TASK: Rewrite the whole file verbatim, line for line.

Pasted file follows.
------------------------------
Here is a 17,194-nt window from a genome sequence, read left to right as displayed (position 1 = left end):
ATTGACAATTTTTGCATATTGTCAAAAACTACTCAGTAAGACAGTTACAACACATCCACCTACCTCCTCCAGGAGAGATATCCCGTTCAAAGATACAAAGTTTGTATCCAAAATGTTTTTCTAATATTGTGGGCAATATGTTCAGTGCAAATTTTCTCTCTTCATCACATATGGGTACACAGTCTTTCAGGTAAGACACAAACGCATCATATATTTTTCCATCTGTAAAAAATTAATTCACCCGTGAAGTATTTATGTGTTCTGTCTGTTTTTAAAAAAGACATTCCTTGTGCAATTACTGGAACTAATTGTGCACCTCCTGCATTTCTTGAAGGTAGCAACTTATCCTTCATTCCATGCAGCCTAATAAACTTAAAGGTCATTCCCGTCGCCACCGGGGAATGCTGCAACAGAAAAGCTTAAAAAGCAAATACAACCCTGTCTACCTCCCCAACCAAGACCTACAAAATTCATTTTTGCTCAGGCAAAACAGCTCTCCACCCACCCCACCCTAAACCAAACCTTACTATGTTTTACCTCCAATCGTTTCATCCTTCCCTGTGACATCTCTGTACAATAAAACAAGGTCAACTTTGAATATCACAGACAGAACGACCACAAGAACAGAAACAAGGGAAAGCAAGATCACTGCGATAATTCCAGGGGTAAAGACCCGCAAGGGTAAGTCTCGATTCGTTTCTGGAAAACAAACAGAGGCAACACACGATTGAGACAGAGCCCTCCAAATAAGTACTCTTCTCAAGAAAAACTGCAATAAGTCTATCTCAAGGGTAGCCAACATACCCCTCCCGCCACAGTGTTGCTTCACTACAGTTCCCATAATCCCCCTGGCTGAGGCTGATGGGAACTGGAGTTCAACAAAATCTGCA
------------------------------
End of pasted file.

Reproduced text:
Here is a 17,194-nt window from a genome sequence, read left to right as displayed (position 1 = left end):
ATTGACAATTTTTGCATATTGTCAAAAACTACTCAGTAAGACAGTTACAACACATCCACCTACCTCCTCCAGGAGAGATATCCCGTTCAAAGATACAAAGTTTGTATCCAAAATGTTTTTCTAATATTGTGGGCAATATGTTCAGTGCAAATTTTCTCTCTTCATCACATATGGGTACACAGTCTTTCAGGTAAGACACAAACGCATCATATATTTTTCCATCTGTAAAAAATTAATTCACCCGTGAAGTATTTATGTGTTCTGTCTGTTTTTAAAAAAGACATTCCTTGTGCAATTACTGGAACTAATTGTGCACCTCCTGCATTTCTTGAAGGTAGCAACTTATCCTTCATTCCATGCAGCCTAATAAACTTAAAGGTCATTCCCGTCGCCACCGGGGAATGCTGCAACAGAAAAGCTTAAAAAGCAAATACAACCCTGTCTACCTCCCCAACCAAGACCTACAAAATTCATTTTTGCTCAGGCAAAACAGCTCTCCACCCACCCCACCCTAAACCAAACCTTACTATGTTTTACCTCCAATCGTTTCATCCTTCCCTGTGACATCTCTGTACAATAAAACAAGGTCAACTTTGAATATCACAGACAGAACGACCACAAGAACAGAAACAAGGGAAAGCAAGATCACTGCGATAATTCCAGGGGTAAAGACCCGCAAGGGTAAGTCTCGATTCGTTTCTGGAAAACAAACAGAGGCAACACACGATTGAGACAGAGCCCTCCAAATAAGTACTCTTCTCAAGAAAAACTGCAATAAGTCTATCTCAAGGGTAGCCAACATACCCCTCCCGCCACAGTGTTGCTTCACTACAGTTCCCATAATCCCCCTGGCTGAGGCTGATGGGAACTGGAGTTCAACAAAATCTGCA